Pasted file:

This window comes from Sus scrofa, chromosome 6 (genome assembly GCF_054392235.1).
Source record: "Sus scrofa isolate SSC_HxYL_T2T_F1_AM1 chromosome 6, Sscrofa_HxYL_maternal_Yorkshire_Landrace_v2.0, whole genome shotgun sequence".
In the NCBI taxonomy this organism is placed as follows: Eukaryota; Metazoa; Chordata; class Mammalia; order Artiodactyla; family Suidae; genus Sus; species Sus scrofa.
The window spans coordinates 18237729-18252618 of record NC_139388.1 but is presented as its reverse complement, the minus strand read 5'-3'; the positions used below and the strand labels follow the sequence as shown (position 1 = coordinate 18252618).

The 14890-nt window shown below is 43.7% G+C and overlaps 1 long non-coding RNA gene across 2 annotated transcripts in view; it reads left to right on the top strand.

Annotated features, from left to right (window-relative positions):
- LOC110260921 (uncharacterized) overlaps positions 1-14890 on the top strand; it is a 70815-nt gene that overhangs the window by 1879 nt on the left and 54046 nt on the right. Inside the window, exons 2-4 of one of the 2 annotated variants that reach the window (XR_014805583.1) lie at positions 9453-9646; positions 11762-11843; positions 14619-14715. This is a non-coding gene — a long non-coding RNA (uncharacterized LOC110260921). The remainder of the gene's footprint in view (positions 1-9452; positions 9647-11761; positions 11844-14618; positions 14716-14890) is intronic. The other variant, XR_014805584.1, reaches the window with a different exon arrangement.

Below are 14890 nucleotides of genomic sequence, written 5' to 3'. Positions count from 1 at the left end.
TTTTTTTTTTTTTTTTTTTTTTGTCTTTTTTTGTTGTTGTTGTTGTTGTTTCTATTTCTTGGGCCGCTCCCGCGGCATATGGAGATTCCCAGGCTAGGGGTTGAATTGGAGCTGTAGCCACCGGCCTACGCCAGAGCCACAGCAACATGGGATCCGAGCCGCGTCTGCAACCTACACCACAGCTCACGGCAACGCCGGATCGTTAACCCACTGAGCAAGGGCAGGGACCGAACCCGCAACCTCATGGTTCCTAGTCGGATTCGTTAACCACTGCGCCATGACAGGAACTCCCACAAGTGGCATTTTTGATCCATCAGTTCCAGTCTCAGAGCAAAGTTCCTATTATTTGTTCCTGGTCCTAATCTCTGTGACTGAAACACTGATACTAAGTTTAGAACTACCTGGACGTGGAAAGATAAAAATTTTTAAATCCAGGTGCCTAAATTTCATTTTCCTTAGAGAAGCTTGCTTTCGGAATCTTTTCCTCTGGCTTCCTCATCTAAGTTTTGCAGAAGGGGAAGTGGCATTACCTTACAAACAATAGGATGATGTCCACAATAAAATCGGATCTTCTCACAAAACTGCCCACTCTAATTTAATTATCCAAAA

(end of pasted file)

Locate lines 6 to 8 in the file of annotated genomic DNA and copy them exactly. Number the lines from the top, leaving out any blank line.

Annotated features, from left to right (window-relative positions):
- LOC110260921 (uncharacterized) overlaps positions 1-14890 on the top strand; it is a 70815-nt gene that overhangs the window by 1879 nt on the left and 54046 nt on the right. Inside the window, exons 2-4 of one of the 2 annotated variants that reach the window (XR_014805583.1) lie at positions 9453-9646; positions 11762-11843; positions 14619-14715. This is a non-coding gene — a long non-coding RNA (uncharacterized LOC110260921). The remainder of the gene's footprint in view (positions 1-9452; positions 9647-11761; positions 11844-14618; positions 14716-14890) is intronic. The other variant, XR_014805584.1, reaches the window with a different exon arrangement.

Below are 14890 nucleotides of genomic sequence, written 5' to 3'. Positions count from 1 at the left end.